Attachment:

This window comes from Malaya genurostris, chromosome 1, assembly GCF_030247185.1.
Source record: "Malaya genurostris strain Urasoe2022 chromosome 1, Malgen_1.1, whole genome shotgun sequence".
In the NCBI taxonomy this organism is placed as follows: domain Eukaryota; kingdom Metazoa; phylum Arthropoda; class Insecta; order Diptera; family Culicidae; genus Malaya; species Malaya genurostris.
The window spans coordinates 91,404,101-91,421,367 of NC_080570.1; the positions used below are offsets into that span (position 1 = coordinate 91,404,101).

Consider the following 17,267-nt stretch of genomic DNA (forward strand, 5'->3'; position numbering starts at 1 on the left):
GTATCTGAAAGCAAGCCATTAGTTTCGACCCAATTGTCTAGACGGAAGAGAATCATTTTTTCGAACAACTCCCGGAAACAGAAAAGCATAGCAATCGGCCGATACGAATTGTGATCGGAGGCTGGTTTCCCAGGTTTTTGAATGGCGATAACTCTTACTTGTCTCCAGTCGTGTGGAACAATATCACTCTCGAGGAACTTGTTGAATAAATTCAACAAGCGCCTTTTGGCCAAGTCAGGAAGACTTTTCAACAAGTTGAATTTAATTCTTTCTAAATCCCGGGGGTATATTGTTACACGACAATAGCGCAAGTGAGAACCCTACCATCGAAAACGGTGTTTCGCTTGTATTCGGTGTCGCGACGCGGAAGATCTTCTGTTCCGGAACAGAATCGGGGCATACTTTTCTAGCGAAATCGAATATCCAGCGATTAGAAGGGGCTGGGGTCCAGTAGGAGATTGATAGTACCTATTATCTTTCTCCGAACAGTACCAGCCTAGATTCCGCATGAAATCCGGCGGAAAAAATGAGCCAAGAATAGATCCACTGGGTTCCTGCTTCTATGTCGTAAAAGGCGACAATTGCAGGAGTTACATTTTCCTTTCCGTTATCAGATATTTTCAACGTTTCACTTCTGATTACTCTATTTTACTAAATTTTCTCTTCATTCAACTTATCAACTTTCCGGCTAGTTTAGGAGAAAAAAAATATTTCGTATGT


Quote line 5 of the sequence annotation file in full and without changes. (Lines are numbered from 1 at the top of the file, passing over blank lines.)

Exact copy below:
Consider the following 17,267-nt stretch of genomic DNA (forward strand, 5'->3'; position numbering starts at 1 on the left):